Describing the initial inspiration behind his aggressively and amusingly trying amphetamine-fueled tome a: A Novel in his more palatable The Philosophy of Andy Warhol (From A to B and Back Again), Andy Warhol explains, “I think it all started because I was trying to do a book. A friend had written me a note saying that everybody we knew was writing a book, so that made me want to keep up and do one too” (94-95).
While certainly an amusing sentiment like many of Warhol’s witticisms, the Andy Warhol Museum’s expansive exhibition Warhol By the Book, which will travel to New York’s Morgan Library & Museum in February, shows that Warhol’s literary interests run much deeper than peer pressure. Beginning with his Pittsburgh-based college work in the 1940s, Warhol By the Book spans the bewigged artist’s entire creative life from his sometimes cute and often homoerotic 50’s illustrations to his Silver Factory 60’s and finally, his celebrity and party-driven work in the 1970’s and 1980’s.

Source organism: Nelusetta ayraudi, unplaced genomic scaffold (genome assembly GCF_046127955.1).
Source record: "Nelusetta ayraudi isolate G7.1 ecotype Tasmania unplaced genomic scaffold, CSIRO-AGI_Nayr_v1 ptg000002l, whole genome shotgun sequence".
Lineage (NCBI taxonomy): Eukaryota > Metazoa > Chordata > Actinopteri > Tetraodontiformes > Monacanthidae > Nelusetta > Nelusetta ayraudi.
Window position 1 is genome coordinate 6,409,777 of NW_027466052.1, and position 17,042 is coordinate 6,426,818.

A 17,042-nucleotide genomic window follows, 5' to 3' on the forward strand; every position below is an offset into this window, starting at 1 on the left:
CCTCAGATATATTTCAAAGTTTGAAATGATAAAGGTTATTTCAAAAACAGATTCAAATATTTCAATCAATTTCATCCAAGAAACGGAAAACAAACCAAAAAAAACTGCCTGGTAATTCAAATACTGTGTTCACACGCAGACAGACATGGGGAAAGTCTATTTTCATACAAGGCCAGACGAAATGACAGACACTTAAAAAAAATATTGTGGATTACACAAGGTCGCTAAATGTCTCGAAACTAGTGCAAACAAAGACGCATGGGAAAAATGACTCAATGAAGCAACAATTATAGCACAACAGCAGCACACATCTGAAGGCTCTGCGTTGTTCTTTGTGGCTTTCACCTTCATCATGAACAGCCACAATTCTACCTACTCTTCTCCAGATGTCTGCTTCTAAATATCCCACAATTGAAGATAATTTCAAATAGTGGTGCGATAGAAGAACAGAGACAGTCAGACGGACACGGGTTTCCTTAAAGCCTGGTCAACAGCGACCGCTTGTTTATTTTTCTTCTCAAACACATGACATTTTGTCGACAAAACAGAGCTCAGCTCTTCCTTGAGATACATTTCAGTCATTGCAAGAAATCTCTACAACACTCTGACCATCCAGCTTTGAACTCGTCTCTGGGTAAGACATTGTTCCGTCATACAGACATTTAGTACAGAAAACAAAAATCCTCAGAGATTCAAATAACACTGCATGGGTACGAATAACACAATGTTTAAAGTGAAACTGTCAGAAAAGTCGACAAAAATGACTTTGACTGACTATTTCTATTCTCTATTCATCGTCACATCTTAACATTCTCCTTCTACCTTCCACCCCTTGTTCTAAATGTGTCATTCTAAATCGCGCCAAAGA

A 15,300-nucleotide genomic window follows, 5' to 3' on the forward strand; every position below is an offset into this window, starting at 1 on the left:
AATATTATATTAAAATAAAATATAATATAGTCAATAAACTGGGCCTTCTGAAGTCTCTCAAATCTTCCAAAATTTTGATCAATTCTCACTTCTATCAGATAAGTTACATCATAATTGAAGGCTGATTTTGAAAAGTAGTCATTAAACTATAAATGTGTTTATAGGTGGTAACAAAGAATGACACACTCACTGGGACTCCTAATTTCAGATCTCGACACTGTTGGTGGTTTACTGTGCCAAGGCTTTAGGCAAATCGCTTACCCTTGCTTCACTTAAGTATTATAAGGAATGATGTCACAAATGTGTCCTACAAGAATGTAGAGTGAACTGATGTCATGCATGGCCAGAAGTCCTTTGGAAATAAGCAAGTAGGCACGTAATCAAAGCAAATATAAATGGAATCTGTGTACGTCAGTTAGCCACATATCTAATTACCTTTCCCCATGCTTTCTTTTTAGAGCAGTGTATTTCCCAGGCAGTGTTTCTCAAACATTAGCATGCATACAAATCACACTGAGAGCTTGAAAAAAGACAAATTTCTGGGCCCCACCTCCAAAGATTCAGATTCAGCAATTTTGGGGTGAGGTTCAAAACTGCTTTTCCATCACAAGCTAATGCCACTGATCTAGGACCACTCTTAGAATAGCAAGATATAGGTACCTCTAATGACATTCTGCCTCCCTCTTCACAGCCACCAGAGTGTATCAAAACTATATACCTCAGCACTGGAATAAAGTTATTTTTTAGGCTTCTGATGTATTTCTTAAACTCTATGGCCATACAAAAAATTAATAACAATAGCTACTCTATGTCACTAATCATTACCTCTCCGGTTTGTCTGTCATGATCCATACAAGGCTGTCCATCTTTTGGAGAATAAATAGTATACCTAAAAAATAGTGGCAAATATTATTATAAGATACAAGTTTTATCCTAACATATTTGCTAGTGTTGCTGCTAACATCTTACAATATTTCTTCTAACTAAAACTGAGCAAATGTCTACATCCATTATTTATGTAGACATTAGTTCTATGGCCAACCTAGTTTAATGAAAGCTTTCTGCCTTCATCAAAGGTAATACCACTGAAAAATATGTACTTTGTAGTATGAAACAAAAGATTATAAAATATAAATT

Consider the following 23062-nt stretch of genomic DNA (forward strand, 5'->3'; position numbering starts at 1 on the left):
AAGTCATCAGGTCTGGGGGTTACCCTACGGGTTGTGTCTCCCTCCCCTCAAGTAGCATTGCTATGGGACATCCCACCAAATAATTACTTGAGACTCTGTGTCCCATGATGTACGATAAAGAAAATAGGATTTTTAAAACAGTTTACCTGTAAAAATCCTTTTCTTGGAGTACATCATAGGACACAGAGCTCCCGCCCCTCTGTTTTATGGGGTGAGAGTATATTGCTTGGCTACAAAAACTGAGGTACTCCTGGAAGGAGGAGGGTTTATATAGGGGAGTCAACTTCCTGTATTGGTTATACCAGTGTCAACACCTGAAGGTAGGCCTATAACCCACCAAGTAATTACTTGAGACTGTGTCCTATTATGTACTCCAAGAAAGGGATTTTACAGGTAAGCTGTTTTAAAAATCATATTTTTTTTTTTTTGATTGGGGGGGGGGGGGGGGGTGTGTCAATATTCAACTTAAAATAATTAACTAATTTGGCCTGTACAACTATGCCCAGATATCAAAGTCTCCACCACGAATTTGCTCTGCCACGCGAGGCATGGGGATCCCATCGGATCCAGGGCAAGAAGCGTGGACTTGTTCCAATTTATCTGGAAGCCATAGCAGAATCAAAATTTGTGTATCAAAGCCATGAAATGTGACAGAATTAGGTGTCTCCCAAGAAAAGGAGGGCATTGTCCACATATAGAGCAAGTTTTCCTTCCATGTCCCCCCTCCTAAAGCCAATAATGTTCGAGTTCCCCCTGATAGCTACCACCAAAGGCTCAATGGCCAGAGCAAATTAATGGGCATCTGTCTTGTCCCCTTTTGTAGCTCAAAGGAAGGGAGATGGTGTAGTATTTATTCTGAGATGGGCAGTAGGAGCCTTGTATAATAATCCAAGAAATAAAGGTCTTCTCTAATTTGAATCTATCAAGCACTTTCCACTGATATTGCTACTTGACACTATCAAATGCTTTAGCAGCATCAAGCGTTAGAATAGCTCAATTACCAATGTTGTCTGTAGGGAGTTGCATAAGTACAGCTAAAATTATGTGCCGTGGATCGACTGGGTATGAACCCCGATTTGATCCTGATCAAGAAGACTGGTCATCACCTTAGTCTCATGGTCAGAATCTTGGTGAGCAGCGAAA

Curated by the Warhol Museum’s chief archivist Matt Wrbican whose knowledge of Warhol’s art and ephemera is possibly unrivaled, the exhibition not only presents Warhol’s illustrations and paintings of authors, but also a multitude of cabinets filled with books by Warhol, illustrated by Warhol or just owned by Warhol. In addition, the museum features several iPads, which allow viewers to virtually page through some of Warhol’s rare texts.
With these various works on display, Warhol By the Book can admittedly overwhelm. However, this textual overload is also effective in asserting the importance of Warhol’s book art to his already extensively and frequently mined oeuvre.
As Warhol’s films, which were underappreciated for years, become increasingly screened and analyzed, Warhol’s literary forays are perhaps the most ignored and overlooked aspect of his artistic career. Like his silkscreened paintings, films and other works, Warhol attacked the page with the same fervor and passion, creating an incredible amount of book covers, artist’s books, photography books and books written–well, with the help of Pat Hackett–by the artist himself.